If you graduated from college five years ago or longer, you are no longer considered a “recent graduate” and officially have joined the ranks of the “experienced worker” category.
Taking an entry-level job right out of college is quite common, but after a few years of paying your dues and learning the ropes, it may be time for you to start thinking about the larger picture. In other words, getting your second job after your first post-graduate employment.
Fortunately, you are in a much better position than you were right after you graduated. For one thing, you probably have some experience that you can claim. Hopefully, you also have some accomplishments that you can point out to potential employers.
Here are some of the top tips for moving on from your first post-grad job and going after bigger and better things in your career.
Step 1: Map It Out
The best careers have some sort of plan behind them. Rather than simply moving from opportunity to opportunity and letting fate determine where you will be five or ten years from now, take the time to sit down and map out your ideal career.
Sometimes it’s helpful to begin at the end: What type of job would you like to have when you retire? Don’t be afraid to think big. You still have a long career ahead of you and plenty of time to climb the corporate ladder.
Next, work your way back from the top down to where you are now. What steps will you have to take to achieve that career path? In most career paths, there is a hierarchy that typically must be followed. Write down how long you think it will realistically take you to achieve each plateau.
When you are finished, you should have a good idea of which position you need to go after next. Plus, you will have a roadmap you can pull out and refer back to throughout your career.
Step 2: Frame Your Experience So Companies Want to Hire You
If you have not looked for a new job since graduation, it’s probably time to work on your resume. After all, you now have several years’ experience that you can include on it.
When rewriting your resume, make sure you highlight your accomplishments so that potential employers know what you can do, not just what job title you held. Recruiters and human resources officials typically get hundreds of resumes per day. So you are going to need to do something to make yours stand out.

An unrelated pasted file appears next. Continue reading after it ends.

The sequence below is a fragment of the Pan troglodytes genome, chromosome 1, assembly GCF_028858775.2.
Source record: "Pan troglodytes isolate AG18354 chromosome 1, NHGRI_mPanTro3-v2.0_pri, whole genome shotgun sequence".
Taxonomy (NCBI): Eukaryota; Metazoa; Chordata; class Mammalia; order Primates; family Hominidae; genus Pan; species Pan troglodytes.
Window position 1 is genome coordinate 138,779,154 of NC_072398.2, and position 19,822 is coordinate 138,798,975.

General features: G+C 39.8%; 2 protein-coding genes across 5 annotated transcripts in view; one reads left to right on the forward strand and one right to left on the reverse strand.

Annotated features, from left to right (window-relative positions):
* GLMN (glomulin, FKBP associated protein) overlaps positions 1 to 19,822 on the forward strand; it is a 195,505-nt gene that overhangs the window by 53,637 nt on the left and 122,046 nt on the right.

Right after college, your spanking new degree was probably all you had to promote yourself. Now there is so much more you can emphasize to capture the attention of your next potential employer. Use it.
Step 3: Realize the Game Has Changed
While social media existed five years ago, it has evolved and expanded exponentially since you graduated from college.
Now is the time to go back and revise all of your social profiles – including everything from Facebook to LinkedIn to Snapchat to Twitter. Potential employers will now routinely check out the social media pages of prospective employees, so you will want to delete all those pictures of you at your fraternity’s toga party and replace them with images that project you in the best possible light.
The message you want to convey in your social media accounts is no longer, “I’m a college graduate!” but “I am a young, capable and ambitious professional who is serious about my career.”
Step 4: Break Out the Alumni Directory
You have made great progress over the past several years as you were starting out your careers. And probably, so have your classmates.
Take maximum advantage of your alumni network. Odds are there are at least a few people working within your industry who can point you in the right direction or give you a glowing recommendation.
Check with your college’s alumni office or use social media sites such as LinkedIn that provide access to alumni groups.
See if there is an alumni club in your city and become active with it. This type of networking is one of the easiest and most effective ways to make valuable business contacts because you already have something in common with these people.
Step 5: Grow Up
As the Bible says, when you were a child you acted like a child. But now is the time to put away your childish things and begin acting like a grown-up.
While hiring for entry level jobs, companies are often willing to put up with somewhat juvenile attitudes. But for the fast-paced career track, most employers want people who are serious, ambitious and mature. When you interview for your next job, make sure you are projecting the image of someone who is responsible, smart and – most of all – successful.